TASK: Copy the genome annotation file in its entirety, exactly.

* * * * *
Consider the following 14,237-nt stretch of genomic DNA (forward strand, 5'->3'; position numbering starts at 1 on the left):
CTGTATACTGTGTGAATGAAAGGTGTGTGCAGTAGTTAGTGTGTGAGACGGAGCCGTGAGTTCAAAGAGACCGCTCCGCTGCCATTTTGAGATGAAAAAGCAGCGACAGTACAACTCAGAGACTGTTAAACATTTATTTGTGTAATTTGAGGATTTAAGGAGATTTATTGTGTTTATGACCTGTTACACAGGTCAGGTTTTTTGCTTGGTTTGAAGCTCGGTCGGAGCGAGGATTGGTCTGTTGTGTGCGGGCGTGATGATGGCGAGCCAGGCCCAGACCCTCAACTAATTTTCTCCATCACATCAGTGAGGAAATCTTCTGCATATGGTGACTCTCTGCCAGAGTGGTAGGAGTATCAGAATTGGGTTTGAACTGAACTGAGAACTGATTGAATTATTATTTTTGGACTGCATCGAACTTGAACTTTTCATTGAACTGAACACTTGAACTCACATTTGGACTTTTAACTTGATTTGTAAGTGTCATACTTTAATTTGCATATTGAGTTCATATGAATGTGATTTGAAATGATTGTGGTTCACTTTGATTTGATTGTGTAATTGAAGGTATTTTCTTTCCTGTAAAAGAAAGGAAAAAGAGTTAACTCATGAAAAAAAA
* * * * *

Consider the following 14,237-nt stretch of genomic DNA (forward strand, 5'->3'; position numbering starts at 1 on the left):
CTGTATACTGTGTGAATGAAAGGTGTGTGCAGTAGTTAGTGTGTGAGACGGAGCCGTGAGTTCAAAGAGACCGCTCCGCTGCCATTTTGAGATGAAAAAGCAGCGACAGTACAACTCAGAGACTGTTAAACATTTATTTGTGTAATTTGAGGATTTAAGGAGATTTATTGTGTTTATGACCTGTTACACAGGTCAGGTTTTTTGCTTGGTTTGAAGCTCGGTCGGAGCGAGGATTGGTCTGTTGTGTGCGGGCGTGATGATGGCGAGCCAGGCCCAGACCCTCAACTAATTTTCTCCATCACATCAGTGAGGAAATCTTCTGCATATGGTGACTCTCTGCCAGAGTGGTAGGAGTATCAGAATTGGGTTTGAACTGAACTGAGAACTGATTGAATTATTATTTTTGGACTGCATCGAACTTGAACTTTTCATTGAACTGAACACTTGAACTCACATTTGGACTTTTAACTTGATTTGTAAGTGTCATACTTTAATTTGCATATTGAGTTCATATGAATGTGATTTGAAATGATTGTGGTTCACTTTGATTTGATTGTGTAATTGAAGGTATTTTCTTTCCTGTAAAAGAAAGGAAAAAGAGTTAACTCATGAAAAAAAA